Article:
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Vietnam Sees First Possible Case of Zika-Linked Microcephaly

Vietnam might be the second Southeast Asian country to have a baby born with Zika-linked microcephaly, a condition characterized by small head size in newborns.

A 23-year-old woman in Dak Lak province who was recently diagnosed with the virus has given birth to a baby exhibiting signs of the birth defect, reports VnExpress. Doctors in the Central Highlands province are monitoring the four-month-old infant and her mother while waiting for test results to come back from Japan's Nagasaki University to confirm the microcephaly diagnosis.

The young mother belongs to the E De ethnic minority in Dak Lak. During the second and third trimester of her pregnancy, she reported having Zika symptoms such as rash and high fever but didn’t get tested, according to the news source.

During a meeting with health experts from the World Health Organization (WHO) and the US Center for Disease Control and Prevention on Monday, local doctors confirmed that five consecutive tests on the E De mother came back positive for Zika. If the experts at Nagasaki University confirm that the Dak Lak baby is indeed suffering from microcephaly, Vietnam will become the second nation in Southeast Asia to experience the link between Zika and the birth defect after Thailand confirmed two cases of the congenital defect not long ago.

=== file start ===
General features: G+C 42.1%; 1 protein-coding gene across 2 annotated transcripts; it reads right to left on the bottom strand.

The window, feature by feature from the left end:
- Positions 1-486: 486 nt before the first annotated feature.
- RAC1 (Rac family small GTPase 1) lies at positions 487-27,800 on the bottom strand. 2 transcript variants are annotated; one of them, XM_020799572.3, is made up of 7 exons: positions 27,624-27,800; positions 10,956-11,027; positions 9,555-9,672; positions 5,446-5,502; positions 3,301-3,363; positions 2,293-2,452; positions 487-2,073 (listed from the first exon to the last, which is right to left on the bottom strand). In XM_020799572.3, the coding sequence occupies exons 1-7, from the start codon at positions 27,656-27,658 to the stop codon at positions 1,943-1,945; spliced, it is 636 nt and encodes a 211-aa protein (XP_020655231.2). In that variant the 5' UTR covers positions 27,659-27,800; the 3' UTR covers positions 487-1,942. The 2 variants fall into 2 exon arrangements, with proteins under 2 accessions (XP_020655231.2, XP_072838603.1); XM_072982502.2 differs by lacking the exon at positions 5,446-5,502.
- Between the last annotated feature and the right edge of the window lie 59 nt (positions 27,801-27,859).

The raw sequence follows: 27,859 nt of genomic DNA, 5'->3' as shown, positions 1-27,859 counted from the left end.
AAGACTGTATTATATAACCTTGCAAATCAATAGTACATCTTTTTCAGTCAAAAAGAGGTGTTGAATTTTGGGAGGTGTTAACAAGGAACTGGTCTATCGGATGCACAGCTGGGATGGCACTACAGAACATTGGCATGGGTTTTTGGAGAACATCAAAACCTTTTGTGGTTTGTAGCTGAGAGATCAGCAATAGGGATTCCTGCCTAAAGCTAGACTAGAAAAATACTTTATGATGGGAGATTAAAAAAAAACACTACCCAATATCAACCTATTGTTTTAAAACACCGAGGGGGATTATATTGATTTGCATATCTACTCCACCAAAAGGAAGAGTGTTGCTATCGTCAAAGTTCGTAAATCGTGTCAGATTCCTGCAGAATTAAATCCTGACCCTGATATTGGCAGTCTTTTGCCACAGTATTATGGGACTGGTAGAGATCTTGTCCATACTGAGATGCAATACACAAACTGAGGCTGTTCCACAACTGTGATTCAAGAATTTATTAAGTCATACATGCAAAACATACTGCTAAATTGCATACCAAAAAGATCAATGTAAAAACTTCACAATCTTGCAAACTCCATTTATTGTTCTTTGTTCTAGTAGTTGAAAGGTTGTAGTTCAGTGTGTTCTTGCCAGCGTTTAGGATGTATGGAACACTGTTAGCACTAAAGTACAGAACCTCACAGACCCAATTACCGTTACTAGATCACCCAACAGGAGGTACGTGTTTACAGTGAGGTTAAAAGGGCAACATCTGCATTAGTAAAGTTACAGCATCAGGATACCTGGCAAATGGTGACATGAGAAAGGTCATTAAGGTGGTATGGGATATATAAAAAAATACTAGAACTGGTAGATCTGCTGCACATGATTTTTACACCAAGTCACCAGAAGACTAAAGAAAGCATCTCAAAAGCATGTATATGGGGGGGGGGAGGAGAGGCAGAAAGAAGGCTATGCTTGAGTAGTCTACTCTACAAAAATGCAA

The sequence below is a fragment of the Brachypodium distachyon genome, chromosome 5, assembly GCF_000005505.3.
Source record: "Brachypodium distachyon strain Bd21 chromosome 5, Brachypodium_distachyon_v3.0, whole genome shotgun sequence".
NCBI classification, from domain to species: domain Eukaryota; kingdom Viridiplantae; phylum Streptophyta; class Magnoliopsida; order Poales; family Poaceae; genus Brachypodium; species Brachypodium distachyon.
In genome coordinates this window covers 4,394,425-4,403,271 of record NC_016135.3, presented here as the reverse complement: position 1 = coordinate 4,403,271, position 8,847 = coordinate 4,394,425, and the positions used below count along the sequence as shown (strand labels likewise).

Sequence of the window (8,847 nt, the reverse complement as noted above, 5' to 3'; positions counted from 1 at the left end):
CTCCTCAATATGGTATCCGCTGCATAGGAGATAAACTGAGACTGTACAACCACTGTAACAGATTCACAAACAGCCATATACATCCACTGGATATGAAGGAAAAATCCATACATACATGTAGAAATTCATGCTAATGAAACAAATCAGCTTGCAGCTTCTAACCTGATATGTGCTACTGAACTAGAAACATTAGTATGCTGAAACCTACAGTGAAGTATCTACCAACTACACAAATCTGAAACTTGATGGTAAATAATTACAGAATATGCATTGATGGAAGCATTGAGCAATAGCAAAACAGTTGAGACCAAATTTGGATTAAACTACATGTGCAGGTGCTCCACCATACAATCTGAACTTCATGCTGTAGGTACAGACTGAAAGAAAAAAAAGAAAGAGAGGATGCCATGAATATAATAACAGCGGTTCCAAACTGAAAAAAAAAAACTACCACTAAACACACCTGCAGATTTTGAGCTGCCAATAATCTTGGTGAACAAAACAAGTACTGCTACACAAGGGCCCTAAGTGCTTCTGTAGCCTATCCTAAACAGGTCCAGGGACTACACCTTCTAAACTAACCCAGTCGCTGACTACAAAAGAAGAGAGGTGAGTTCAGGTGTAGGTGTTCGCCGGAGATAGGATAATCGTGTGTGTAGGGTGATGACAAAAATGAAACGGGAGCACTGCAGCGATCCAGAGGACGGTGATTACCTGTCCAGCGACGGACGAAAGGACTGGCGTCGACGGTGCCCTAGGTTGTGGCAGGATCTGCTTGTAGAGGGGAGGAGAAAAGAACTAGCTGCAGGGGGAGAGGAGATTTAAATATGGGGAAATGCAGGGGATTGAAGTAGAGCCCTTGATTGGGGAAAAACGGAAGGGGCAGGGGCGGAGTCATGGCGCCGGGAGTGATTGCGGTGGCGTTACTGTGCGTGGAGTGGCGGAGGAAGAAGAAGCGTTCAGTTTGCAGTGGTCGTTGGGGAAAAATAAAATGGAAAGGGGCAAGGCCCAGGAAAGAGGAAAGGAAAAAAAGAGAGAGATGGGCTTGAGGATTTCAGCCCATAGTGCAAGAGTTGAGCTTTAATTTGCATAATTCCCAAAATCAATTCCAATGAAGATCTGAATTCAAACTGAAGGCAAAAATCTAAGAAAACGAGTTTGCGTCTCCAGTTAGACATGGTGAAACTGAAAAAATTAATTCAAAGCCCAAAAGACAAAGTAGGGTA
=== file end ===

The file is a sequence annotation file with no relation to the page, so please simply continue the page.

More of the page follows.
Tran Dac Phu, head of the General Department of Preventive Medicine under the Ministry of Health, shared with Tuoi Tre that Zika has been elevated to “epidemic” status in Vietnam after nine patients in five different localities were diagnosed with the virus.

Apart from the nine local patients, a few foreign visitors have also tested positive for the virus after stays in Vietnam, including an Australian man, a Korean woman and a Taiwanese man.

Deputy Director of the National Hospital of Obstetrics and Gynecology Tran Danh Cuong told Tuoi Tre that signs of microcephaly can be detected during the prenatal stage through a fetal ultrasound.

“If the kid’s head circumference does not grow, it is likely that the fetus suffers from the condition,” Cuong added.

Infants afflicted with the condition may experience convulsions, as well as physical and learning disabilities when they grow up, according to the WHO.

[Photo via Zing]

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